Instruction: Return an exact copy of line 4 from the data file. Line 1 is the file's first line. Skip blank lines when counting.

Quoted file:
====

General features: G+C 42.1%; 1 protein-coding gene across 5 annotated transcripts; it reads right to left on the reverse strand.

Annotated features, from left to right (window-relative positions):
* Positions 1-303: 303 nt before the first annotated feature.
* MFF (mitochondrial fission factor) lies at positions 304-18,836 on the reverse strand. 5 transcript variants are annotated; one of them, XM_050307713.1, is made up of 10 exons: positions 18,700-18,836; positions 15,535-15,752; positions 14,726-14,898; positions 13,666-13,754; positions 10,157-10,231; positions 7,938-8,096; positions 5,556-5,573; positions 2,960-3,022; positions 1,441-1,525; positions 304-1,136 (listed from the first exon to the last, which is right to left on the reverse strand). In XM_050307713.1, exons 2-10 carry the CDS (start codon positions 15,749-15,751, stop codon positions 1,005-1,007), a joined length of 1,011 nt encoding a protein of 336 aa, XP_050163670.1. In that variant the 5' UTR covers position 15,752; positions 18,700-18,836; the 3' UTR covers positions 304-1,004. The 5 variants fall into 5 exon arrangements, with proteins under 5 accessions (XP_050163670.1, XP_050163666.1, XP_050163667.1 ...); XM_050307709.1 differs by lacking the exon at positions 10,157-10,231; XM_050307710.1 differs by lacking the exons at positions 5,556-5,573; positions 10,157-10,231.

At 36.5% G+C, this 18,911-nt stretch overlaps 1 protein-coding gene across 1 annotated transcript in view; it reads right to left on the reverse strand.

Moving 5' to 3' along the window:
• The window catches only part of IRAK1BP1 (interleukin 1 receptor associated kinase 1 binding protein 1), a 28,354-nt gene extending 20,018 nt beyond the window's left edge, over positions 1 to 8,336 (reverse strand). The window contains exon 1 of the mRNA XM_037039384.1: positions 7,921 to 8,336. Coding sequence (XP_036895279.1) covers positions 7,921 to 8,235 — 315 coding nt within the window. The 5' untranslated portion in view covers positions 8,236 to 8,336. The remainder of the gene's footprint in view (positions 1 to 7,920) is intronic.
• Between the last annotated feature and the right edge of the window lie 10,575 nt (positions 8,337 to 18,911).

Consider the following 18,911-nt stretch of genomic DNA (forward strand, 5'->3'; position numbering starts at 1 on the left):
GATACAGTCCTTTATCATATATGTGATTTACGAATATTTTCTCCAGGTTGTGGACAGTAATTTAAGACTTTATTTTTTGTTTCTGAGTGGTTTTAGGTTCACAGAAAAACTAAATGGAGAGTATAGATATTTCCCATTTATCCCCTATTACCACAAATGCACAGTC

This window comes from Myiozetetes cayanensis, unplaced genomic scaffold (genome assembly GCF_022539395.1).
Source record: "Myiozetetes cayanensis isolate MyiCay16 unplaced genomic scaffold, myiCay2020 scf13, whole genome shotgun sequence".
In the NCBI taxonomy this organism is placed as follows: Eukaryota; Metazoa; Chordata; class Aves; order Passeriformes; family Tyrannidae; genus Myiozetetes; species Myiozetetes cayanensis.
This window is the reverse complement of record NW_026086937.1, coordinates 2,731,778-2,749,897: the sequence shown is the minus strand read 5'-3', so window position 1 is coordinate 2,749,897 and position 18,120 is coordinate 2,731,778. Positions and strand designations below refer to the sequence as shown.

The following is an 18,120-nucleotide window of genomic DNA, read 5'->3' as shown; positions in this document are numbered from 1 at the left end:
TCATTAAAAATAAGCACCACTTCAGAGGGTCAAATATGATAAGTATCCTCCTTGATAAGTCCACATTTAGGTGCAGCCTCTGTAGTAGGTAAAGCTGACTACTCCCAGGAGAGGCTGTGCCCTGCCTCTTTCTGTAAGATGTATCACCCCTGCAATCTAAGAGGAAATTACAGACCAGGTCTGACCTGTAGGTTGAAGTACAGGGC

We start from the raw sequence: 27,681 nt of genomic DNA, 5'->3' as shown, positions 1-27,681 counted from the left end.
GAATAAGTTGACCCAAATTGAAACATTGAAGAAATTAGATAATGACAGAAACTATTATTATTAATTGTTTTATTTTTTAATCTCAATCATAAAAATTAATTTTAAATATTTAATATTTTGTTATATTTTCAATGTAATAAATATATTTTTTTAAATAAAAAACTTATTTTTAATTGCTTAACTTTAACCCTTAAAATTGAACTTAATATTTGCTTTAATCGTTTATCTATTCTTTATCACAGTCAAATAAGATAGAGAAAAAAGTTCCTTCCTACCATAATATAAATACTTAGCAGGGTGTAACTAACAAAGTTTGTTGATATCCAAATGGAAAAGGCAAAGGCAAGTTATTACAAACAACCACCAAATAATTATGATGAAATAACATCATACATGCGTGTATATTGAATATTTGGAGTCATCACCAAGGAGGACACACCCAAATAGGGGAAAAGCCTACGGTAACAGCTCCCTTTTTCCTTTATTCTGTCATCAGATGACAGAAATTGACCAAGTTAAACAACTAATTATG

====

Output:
* MFF (mitochondrial fission factor) lies at positions 304-18,836 on the reverse strand. 5 transcript variants are annotated; one of them, XM_050307713.1, is made up of 10 exons: positions 18,700-18,836; positions 15,535-15,752; positions 14,726-14,898; positions 13,666-13,754; positions 10,157-10,231; positions 7,938-8,096; positions 5,556-5,573; positions 2,960-3,022; positions 1,441-1,525; positions 304-1,136 (listed from the first exon to the last, which is right to left on the reverse strand). In XM_050307713.1, exons 2-10 carry the CDS (start codon positions 15,749-15,751, stop codon positions 1,005-1,007), a joined length of 1,011 nt encoding a protein of 336 aa, XP_050163670.1. In that variant the 5' UTR covers position 15,752; positions 18,700-18,836; the 3' UTR covers positions 304-1,004. The 5 variants fall into 5 exon arrangements, with proteins under 5 accessions (XP_050163670.1, XP_050163666.1, XP_050163667.1 ...); XM_050307709.1 differs by lacking the exon at positions 10,157-10,231; XM_050307710.1 differs by lacking the exons at positions 5,556-5,573; positions 10,157-10,231.